Manny Pacquiao vs. Miguel Cotto Lives Up To the Hype

King J@@KingJ323Senior Writer INovember 16, 2009

LAS VEGAS - NOVEMBER 14:  Manny Pacquiao celebrates his 12 round TKO victory against Miguel Cotto as Cotto is consoled by referee Kenny Bayless after their WBO welterweight title fight at the MGM Grand Garden Arena on November 14, 2009 in Las Vegas, Nevada.  (Photo by Al Bello/Getty Images)
Al Bello/Getty Images
It seemed the whole world had their eyes glued to what took place at the MGM Grand in Las Vegas Saturday night in what was the biggest fight of the year: Manny Pacquiao vs Miguel Cotto titled: FIREPOWER. The sold-out MGM Grand arena (which holds just over 17,000 fans) was filled with some of the most famous celebrities in the world from movie stars such as Will Ferrell, to top athletes such as Derek Jeter.
The majority of the crowd was predominantly made up of the two fighters’ ethnic backgrounds of Filipino and Puerto Rican descent. It seemed over all there were slightly more Filipinos in attendance perhaps due to Las Vegas being located closer to the west coast where statistically the majority of Filipino Americans reside in the neighboring California state to the majority of Puerto Ricans being in biggest numbers on the east coast.
Regardless of ethnic background or pride all fight fans had something to cheer about as the bell finally rang at the beginning of this fight.
The first round seemed to go to the champion Cotto as he out landed and out boxed the challenger Pacquiao.
In round two Pacquiao began to obtain his rhythm as he started to unleash flurries to answer Cotto's clean jabs and left hooks.
In round three the tide really started to shift to the challenger Pacquiao as a blinding right hand sent Cotto down to the canvas as the MGM Grand reacted in screams and cheers.
In round four Pacquiao intentionally laid his back against the ropes and allowed Cotto to open up on him much like Ali had done to George Foreman in a rope-a-dope fashion. This confused most of the fans in the MGM Grand as many were questioning why Manny was doing this. Cotto landed some clean shots on Pacquiao to the body. Pacquiao escaped from the ropes to land another blinding left hand that Cotto never saw coming sending him down for the second time in the fight erupting the fans in the MGM Grand to cheer louder than the first knock down.
The majority of the rest of the fight Cotto fought on as a true champion refusing to quit or let his corner end the fight despite Pacquiao dominating round after round administering a one sided beat down shut out due to his superior speed and stronger punches to the weakening champion.
From rounds 10 on, Pacquiao at moments put both of his hands down to his side as if he was telling both Cotto and the referee why must we do this? Why must I punish this man further? This gesture confused the sold-out crowd as they began to boo whenever Pacquiao repeated this gesture to the end of the fight.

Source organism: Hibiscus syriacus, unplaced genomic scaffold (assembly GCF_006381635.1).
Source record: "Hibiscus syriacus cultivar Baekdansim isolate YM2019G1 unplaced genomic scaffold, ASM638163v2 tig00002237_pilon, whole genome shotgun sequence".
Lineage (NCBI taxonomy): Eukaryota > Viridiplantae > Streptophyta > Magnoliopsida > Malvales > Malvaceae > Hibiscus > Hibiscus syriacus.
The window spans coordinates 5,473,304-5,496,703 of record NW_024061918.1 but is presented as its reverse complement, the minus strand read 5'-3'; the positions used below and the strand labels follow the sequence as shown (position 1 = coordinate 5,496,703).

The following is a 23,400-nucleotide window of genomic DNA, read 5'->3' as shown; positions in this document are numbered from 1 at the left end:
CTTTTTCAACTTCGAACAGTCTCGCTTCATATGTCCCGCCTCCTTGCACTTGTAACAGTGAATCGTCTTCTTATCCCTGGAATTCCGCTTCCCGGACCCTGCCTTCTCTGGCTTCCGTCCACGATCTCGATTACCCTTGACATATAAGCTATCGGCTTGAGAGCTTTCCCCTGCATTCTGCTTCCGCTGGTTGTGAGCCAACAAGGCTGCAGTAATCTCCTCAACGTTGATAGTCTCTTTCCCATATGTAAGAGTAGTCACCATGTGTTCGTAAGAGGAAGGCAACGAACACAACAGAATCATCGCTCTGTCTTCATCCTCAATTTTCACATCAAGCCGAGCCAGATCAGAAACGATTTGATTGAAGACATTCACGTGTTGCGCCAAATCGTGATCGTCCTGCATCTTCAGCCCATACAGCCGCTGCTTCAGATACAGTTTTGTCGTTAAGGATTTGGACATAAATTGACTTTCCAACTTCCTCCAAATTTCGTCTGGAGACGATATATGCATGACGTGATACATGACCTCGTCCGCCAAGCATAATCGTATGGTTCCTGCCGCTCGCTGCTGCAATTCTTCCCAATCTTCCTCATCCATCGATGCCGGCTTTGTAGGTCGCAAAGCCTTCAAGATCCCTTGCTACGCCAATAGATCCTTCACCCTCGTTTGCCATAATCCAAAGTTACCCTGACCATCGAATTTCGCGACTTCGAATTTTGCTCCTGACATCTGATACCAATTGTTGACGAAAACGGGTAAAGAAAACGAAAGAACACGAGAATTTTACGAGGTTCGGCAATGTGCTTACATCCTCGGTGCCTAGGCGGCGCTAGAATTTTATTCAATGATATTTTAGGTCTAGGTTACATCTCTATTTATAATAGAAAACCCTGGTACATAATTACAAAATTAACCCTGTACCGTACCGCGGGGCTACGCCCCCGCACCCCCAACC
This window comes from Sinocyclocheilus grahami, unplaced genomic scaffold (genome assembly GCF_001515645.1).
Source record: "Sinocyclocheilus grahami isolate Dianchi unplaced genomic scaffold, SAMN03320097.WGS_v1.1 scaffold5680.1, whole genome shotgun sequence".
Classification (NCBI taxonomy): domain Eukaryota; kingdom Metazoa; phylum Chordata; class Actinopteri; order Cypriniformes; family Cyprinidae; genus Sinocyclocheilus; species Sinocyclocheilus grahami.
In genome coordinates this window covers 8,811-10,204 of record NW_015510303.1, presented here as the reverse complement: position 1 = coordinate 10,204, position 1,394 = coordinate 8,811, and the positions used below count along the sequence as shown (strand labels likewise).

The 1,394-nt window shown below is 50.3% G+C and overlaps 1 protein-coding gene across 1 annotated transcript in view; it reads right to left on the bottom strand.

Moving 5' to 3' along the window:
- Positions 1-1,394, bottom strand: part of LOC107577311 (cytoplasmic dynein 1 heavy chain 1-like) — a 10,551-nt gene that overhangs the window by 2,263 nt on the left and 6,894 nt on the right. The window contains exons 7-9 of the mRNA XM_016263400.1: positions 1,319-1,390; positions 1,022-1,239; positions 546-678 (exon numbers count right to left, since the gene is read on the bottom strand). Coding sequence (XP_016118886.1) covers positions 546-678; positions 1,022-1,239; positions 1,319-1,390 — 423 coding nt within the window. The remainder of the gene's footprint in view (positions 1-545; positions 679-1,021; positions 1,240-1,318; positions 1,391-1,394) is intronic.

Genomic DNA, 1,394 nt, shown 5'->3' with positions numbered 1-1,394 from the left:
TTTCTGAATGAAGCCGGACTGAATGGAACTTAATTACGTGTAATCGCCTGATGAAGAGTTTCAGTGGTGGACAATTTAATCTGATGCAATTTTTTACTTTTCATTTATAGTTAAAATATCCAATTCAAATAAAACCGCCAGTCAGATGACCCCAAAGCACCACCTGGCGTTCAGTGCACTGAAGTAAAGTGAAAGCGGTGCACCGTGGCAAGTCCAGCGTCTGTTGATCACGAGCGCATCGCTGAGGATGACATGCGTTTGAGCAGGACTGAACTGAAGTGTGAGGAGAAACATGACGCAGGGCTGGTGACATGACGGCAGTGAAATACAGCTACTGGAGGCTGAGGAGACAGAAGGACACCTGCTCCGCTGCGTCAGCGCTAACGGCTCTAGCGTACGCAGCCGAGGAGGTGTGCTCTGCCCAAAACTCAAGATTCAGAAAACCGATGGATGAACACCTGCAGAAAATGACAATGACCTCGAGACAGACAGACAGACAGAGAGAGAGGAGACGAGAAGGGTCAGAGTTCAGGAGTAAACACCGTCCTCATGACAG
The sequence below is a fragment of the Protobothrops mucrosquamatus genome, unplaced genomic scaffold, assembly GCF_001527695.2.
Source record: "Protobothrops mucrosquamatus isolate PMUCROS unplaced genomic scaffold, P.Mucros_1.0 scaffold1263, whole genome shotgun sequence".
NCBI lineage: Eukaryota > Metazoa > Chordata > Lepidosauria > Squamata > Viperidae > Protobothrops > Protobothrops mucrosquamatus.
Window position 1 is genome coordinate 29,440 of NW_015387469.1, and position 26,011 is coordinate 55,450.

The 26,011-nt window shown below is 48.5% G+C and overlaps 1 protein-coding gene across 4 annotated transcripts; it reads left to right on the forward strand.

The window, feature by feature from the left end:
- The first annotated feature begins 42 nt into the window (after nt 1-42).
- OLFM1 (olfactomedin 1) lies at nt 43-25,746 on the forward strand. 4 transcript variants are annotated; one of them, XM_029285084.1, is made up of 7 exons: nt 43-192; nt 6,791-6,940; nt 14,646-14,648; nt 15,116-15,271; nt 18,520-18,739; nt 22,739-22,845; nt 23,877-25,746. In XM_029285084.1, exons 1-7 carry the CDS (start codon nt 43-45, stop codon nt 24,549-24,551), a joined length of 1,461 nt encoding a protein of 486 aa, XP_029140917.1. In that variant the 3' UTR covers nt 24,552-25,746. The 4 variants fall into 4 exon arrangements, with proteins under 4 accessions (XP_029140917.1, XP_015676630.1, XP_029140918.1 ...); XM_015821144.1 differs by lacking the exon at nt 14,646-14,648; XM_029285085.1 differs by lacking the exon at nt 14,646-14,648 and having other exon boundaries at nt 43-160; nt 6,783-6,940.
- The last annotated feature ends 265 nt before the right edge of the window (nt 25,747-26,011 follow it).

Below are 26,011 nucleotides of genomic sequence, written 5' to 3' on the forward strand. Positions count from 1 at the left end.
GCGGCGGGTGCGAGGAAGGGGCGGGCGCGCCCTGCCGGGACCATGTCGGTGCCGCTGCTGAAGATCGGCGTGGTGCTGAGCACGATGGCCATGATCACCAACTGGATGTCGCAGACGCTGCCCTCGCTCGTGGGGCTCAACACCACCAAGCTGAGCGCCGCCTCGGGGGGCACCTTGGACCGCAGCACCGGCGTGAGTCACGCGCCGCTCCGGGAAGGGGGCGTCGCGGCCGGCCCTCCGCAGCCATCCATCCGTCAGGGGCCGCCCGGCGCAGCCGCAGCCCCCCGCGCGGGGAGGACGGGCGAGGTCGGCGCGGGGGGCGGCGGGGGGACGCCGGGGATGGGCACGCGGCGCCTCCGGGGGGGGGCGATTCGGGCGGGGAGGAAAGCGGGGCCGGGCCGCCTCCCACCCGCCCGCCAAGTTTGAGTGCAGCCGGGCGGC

A legitimate argument could be made to stop the fight anywhere between rounds nine through 12 where Cotto seemed to fight in desperate surviving mode with the only possible intentions of finishing the fight.
In the 12th and final round referee Kenny Bayless watched very carefully for any moment to stop the fight if he saw Cotto taking any further punishment. Pacquiao unleashed what looked to be a multiple combination on Cotto as he pinned him against the ropes and that was when Bayless jumped into to waive off the fight. The MGM Grand jumped to their feet as if every spectator felt they had well received their money’s worth for this fight.
Many Puerto Rican fans even stood up to graciously concede their approval of Manny’s performance that night and still held their heads high and wore their Puerto Rican flag colors proud as if to say their fighter gave one hell of a fight and lost only to the best fighter in the world at the very end.
In the post fight interview Larry Merchant told Pacquiao he did not show any mercy towards Cotto by punishing him and going for the stoppage in the 12th round and Pacquiao said yes as he laughed and many of the thousands of fans who still stayed in the arena for the interview began to laugh as well.
Miraculously there were no fights among the 17,000 plus passionate crowd as if everyone was just happy to see such an amazing fight with two true champions who have always won over the crowds with their fan friendly exciting fighting styles. Pacquiao had booked a live singing concert performance with himself and his band at the Mandalay Bay that took place right after the fight implying just how confident he was on a victory that night.
Pacquiao improves his record to 50(38)-3-2 and making history as the only seven division champion ever.
Cotto falls to 34(27)-2.
Personally as a big fan of both of these two fighters, I like most true fight fans, could not ask for anything more. These again have been two of the very few fighters out there that have been keeping the sport of boxing alive during this so called slump, or even death, of boxing that many critics and media have been reporting in the last several years. It's because of fighters like these two who actually fight, who trade shots, who give the fans a reason to stand up and lift their own hands up in the air. And they continue to win new fans over and over again with their exciting, thrilling, fighting styles.
Both Manny and Miguel do not bore us to tears like so many other fighters out there do. These guys fight for the fans and that is why they have been keeping the sport of boxing alive and well.

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